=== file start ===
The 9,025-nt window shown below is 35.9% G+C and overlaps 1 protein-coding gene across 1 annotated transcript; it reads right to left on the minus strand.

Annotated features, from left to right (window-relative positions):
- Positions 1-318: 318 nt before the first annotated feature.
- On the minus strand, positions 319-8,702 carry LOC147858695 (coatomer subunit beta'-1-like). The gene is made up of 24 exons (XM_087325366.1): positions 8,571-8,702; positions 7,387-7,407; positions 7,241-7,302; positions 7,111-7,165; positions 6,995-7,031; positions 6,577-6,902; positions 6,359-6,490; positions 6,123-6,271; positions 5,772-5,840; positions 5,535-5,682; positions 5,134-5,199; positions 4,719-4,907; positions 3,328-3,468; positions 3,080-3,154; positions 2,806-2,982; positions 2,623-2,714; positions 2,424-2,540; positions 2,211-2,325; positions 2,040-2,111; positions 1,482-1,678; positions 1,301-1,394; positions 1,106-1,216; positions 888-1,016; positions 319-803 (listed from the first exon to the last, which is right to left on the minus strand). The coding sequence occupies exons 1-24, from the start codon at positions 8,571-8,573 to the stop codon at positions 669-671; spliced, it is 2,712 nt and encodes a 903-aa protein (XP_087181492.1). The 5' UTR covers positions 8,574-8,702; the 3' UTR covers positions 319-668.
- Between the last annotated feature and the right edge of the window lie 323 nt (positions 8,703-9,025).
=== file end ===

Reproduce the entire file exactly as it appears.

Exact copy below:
The 9,025-nt window shown below is 35.9% G+C and overlaps 1 protein-coding gene across 1 annotated transcript; it reads right to left on the minus strand.

Annotated features, from left to right (window-relative positions):
- Positions 1-318: 318 nt before the first annotated feature.
- On the minus strand, positions 319-8,702 carry LOC147858695 (coatomer subunit beta'-1-like). The gene is made up of 24 exons (XM_087325366.1): positions 8,571-8,702; positions 7,387-7,407; positions 7,241-7,302; positions 7,111-7,165; positions 6,995-7,031; positions 6,577-6,902; positions 6,359-6,490; positions 6,123-6,271; positions 5,772-5,840; positions 5,535-5,682; positions 5,134-5,199; positions 4,719-4,907; positions 3,328-3,468; positions 3,080-3,154; positions 2,806-2,982; positions 2,623-2,714; positions 2,424-2,540; positions 2,211-2,325; positions 2,040-2,111; positions 1,482-1,678; positions 1,301-1,394; positions 1,106-1,216; positions 888-1,016; positions 319-803 (listed from the first exon to the last, which is right to left on the minus strand). The coding sequence occupies exons 1-24, from the start codon at positions 8,571-8,573 to the stop codon at positions 669-671; spliced, it is 2,712 nt and encodes a 903-aa protein (XP_087181492.1). The 5' UTR covers positions 8,574-8,702; the 3' UTR covers positions 319-668.
- Between the last annotated feature and the right edge of the window lie 323 nt (positions 8,703-9,025).